As a hobbyist and tinkerer, I am constantly in need of low voltage DC. Primarily 5V and 12V. Instead of spending money for a variable power supply (which are nice and I would absolutely love to have one) I decided to make one myself. I chose to utilize a computer power supply unit as the power source and I am certainly not the first to do this.

However, Instead of butchering the computer power supply, I built a simple connector that turns it into what I need. I used a small rectangular project box, a switch, four screw/banana power connectors and the ATX power connector off of a dead motherboard I was throwing away to make the project.

Here are all of the components that I used. I ended up using three of the red power terminals.


Next was to mount all of the components. The Terminals are very easy to mount, just drill four holes. Make sure that you are insulating the terminals, if you use a metal case then you need to think about that. I mounted the ATX connector with hot glue. This was done after I soldered wires onto the voltage pins that I wanted. Here is the pinout for the ATX connector coming from any standard computer power supply.

ATX Pinout

I wanted +12V, +5V, +3.3V, and COM (aka ground). I also soldered a wire to PS_ON which will allow our switch to turn the power supply on and off.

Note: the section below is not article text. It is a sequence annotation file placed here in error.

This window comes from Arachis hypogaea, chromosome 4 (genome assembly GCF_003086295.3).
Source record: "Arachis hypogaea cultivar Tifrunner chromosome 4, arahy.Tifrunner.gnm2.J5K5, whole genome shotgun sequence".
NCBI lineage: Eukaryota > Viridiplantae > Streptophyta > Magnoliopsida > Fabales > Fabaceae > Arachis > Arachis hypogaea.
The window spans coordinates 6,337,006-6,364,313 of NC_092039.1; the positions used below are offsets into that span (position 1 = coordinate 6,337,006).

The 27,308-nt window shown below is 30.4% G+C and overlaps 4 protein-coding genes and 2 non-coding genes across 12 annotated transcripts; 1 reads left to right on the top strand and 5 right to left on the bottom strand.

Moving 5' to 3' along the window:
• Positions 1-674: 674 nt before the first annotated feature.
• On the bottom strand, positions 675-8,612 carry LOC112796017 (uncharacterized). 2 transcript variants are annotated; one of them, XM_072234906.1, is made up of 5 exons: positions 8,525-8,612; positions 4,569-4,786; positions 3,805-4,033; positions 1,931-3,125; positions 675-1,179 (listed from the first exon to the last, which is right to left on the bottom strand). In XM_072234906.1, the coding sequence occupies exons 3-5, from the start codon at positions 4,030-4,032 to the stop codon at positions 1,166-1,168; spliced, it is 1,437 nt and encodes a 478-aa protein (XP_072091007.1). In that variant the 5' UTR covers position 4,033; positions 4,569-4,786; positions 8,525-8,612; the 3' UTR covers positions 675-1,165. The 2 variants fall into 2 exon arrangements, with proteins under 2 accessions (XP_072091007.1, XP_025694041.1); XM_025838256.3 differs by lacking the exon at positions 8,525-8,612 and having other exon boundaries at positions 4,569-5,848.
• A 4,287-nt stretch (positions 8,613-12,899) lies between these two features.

PSU Module

I was afraid that I would need to space the connector due to these feet (the project box is actually upside down) but I ended up not having to.

PSU Module connector

I am out of labels and also lazy so I just scratched the voltage into the plastic below each terminal. Function / Form.

PSU Module Banana Plugs

My power supply has a switch on it so I ended up not even mounting the switch I was going to use. I tied the above PS_ON wire directly to ground with a large loop of wire. This will instantly turn the power supply and there is enough slack that I can come back later and add a switch if I would like to.

PSU Module Connected

The power supply I am using has a 24 pin connector but I just let the extra pins hang off.

24 Pin Compatibility

After testing with my multimeter I am very pleased with the result. This is very compact and extremely useful. I can add terminals for additional voltages if I never need them.

Installed PSU Module

This was a very simple project that only cost a few dollars to complete. If this power supply ever dies, I can just switch it out for another one. My power supply also has removable cables which keeps my desk clear and clean. I can also re-connect those cables to have as many Molex, SATA, and other power connectors as I need.


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